This pirate is a landmark in my mind, a mythic figure who haunts my first memories. For decades he stood on a spindly desk in my grandfather’s basement that smelled of spider poison and Saginaw Bay, and I was fascinated and frightened by the lamp’s strangeness, oftentimes afraid to look at it, perhaps sensing it was a relic from a different world yet unable to imagine it would one day become part of mine.
My grandfather inherited the lamp from Queenie and Hazel, his spinster aunts. My father remembers seeing it on a nightstand during his childhood visits to their home. They say Hazel bought it at a Detroit pawn shop in the early 1900s, but nobody knows for sure. They said a lot of things about Queenie and Hazel: that the sisters hopped a fence and walked across a military airstrip in Kalamazoo, determined to register as nurses in World War I. That Hazel grabbed her rifle and chased after a man when he tried to kiss her. She even fires a couple of shots in some versions of the tale. I never knew Queenie or Hazel and today their images are scattered in attic boxes, their faces unseen on glass Kodachrome slides. For me, this lamp is where they live.
The pirate watched over my grandfather’s spindly desk for nearly thirty years, switched on only when he went downstairs to putter in his wood shop where he produced elaborate vases, bookends, and chests. When he moved to a retirement home, most of his belongings were packed up, divided among family, or sold. He took the lamp with him. To make it easier for residents to find their rooms among the long halls of look-alike doors, the nursing staff encouraged each patient to place a memento on the little shelf mounted next to each door. Plastic flowers, birthday cards, family snapshots, and woodland figurines lined the halls because it’s easier to recall a photograph of your grandchild than room 27b. My grandfather placed this lamp outside his door, where it threatened the tiny shelf with its brass weight and the pirate looked as if he might murder the ceramic kitten next door. The lamp unnerved some of the residents and they complained. When he asked my opinion, I told him that I loved it. “Me too,” he said with a relieved grin. “I think it classes up the place.”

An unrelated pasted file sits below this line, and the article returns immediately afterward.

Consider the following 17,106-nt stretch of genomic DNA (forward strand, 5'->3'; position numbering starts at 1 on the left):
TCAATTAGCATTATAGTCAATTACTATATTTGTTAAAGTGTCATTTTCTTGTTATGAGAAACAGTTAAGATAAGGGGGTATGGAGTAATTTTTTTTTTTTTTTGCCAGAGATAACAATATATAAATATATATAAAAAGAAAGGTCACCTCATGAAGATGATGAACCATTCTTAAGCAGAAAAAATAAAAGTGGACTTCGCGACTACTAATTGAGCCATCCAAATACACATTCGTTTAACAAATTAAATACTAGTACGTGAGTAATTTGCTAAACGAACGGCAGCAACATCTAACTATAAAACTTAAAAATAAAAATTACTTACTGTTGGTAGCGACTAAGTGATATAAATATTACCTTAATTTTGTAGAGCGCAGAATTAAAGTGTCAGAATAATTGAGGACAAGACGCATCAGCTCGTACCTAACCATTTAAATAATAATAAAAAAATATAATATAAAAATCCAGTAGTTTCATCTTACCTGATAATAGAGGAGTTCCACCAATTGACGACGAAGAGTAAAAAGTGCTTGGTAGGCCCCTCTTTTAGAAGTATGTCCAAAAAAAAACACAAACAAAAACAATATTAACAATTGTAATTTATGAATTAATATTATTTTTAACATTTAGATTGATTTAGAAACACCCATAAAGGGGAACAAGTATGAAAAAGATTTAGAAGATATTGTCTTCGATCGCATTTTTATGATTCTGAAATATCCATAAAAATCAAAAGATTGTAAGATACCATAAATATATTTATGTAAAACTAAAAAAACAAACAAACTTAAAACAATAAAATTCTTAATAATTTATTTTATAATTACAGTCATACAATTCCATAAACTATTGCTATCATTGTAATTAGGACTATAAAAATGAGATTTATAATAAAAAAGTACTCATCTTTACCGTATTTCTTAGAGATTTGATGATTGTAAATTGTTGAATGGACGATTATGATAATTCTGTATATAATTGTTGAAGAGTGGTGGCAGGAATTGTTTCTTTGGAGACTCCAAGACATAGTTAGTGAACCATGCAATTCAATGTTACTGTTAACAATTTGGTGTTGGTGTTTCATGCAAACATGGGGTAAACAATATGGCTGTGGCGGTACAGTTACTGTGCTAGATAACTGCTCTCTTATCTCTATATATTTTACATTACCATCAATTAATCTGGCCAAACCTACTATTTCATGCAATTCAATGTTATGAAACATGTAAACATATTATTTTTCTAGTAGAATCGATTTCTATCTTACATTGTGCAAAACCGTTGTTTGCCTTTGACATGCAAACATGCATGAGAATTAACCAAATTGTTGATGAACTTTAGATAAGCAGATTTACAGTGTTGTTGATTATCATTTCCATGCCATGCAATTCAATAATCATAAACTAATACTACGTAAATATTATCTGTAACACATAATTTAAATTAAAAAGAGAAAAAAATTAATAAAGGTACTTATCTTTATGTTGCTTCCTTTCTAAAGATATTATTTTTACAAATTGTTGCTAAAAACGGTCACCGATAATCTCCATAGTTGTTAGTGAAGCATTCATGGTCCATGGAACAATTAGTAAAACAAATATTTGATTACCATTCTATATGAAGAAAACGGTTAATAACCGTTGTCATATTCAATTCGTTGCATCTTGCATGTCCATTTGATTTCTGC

He taped my name beneath the lamp before he died. Today it sits on my desk and although I still see the stern pirate that frightened me as a child, I see many other things as well.
After receiving a lung and transforming himself into a grand old man, my father slipped suddenly from this world.
Grief can arrive on a gust of wind, a glimpse at a calendar, or a half-heard snippet of conversation on the street.
When the body rebels, the mind realizes it’s been preoccupied with the wrong things. A Greek word for the inflammation of the lung, Hippocrates described it as “the illness named by the ancients.”